Critique of the NIH Consensus Conference on Acupuncture

Wallace I. Sampson, M.D.
March 23, 2005

On November 3-5, 1997, the National Institute of Drug Abuse (NIDA) held what it called a Consensus Conference on Acupuncture. The meeting was set up by Alan Trachtenberg, M.D., a former acting director of the Office of Alternative Medicine (OAM) and a strong advocate of acupuncture. The conference was co-sponsored by the Office of Medical Applications of Research (OMAR) with the OAM in a supporting role.

The first question that arose after viewing the speaker program was why there was an absence of speakers known to have done acupuncture research but who had obtained negative results. In 1986, a review of acupuncture research by Vincent and Richardson revealed that a majority of evaluable research papers showed essentially no significant effect from acupuncture for pain, when compared to placebo or inactive methods [1]. Two analyses of the research in 1988 and 1990 showed that the best quality papers were almost uniformly negative, and the weakest or most poorly performed studies were mostly positive [2,3]. The Consensus Conference did not invite or present authors of those studies. Not much had changed since that review, although a number of studies were subsequently done for other conditions, such as asthma and nausea. Yet even those studies showed mixed results.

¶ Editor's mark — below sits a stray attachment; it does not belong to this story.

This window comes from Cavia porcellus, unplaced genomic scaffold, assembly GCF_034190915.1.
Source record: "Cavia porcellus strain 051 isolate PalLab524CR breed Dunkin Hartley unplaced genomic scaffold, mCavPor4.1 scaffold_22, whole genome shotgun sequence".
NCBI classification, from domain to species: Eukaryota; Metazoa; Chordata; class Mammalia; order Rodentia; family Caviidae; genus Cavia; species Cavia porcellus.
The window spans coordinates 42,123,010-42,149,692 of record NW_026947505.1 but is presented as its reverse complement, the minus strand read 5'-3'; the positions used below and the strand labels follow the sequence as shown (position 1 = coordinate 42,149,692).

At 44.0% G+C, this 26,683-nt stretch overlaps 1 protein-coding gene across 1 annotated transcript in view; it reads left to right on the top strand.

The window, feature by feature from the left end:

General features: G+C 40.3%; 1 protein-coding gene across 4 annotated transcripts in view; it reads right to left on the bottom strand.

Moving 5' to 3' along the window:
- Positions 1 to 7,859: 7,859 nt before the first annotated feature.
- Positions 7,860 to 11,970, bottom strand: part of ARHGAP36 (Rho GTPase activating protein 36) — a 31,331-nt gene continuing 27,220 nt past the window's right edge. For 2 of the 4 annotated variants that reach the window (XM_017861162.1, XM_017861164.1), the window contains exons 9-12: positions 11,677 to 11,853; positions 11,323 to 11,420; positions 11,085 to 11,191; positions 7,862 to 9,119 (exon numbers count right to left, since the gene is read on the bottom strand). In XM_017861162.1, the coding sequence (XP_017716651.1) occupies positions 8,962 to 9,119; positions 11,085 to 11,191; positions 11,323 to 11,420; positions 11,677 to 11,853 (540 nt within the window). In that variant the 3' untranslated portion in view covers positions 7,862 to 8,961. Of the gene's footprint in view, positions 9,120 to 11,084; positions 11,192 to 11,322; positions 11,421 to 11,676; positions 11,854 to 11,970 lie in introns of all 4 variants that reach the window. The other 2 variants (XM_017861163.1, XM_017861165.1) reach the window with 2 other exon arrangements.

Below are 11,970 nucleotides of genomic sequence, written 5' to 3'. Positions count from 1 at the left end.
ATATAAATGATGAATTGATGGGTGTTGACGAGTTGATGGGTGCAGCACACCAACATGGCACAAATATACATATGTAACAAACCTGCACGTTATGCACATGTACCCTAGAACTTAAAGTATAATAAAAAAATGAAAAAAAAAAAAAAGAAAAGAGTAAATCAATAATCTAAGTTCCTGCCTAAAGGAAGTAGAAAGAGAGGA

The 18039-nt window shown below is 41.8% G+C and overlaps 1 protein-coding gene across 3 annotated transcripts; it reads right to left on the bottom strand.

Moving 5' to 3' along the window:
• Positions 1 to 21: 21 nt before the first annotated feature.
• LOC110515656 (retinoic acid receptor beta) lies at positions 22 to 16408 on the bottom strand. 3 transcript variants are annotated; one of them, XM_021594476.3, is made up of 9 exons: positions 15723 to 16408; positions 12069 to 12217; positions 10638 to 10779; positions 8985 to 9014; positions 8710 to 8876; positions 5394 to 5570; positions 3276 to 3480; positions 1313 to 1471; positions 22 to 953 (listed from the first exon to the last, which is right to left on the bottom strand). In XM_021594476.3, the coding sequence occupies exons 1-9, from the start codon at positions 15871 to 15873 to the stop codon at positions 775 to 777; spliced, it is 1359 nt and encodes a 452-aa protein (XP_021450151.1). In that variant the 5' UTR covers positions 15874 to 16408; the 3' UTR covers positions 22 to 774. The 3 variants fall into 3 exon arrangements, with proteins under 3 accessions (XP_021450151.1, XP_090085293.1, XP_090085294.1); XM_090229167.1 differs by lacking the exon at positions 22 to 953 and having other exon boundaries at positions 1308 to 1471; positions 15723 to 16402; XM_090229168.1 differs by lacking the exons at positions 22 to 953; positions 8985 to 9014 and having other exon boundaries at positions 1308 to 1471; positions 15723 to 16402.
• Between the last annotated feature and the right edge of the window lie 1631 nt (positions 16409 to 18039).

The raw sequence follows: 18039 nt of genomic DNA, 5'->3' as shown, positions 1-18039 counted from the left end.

What of Balance?

The organizing committee was made up largely of NIH staff and extramural members interested in “alternative” methods. Unless particular care was taken to assure a fair balance, the committee whose members were interested in or advocates of unproven methods would be expected to recommend speakers favorable to the subject. There was no sign of such caution. The panel that was asked to evaluate the presentations also seemed to be weighted toward social advocacy rather than of evaluative science. A sampling of the panel suggests its leanings:

  • Philip Greenman, DO, College of Osteopathic Medicine, East Lansing, Michigan
  • Stephen P. Jiang, ACSW, Executive Director of the Association of Asian Pacific Community Health Organizations, Oakland, California
  • Lawrence Kushi, ScD, epidemiologist of the University of Minnesota (son of Michio Kushi, popularizer of the macrobiotic diet)
  • Philip Lee, MD, former Undersecretary of HEW (HHS) for Health
  • Daniel Moerman, PhD, Professor of Anthropology of the University of Michigan
  • Jorge Rios, MD, of the International Health Care Consulting Group
  • Leonard Wisneski, MD, of American Whole Health, Bethesda, Maryland

Dr. Lee is author of two books justifiably critical of pharmaceutical industry practices. The chairman was David Ramsey, President of the University of Maryland, Baltimore, which received ongoing grants exceeding $1 million for its pain and acupuncture program from the Laing Foundation of the U.K. and from the OAM itself. The one best-qualified expert on the panel was Howard Fields, MD, PhD, a pain physiologist from the University of California, San Francisco, who did not attend because of illness. I spoke with Dr. Fields after the conference; he did not support the recommendations and stated that the best understanding of acupuncture’s perceived effects is as a placebo.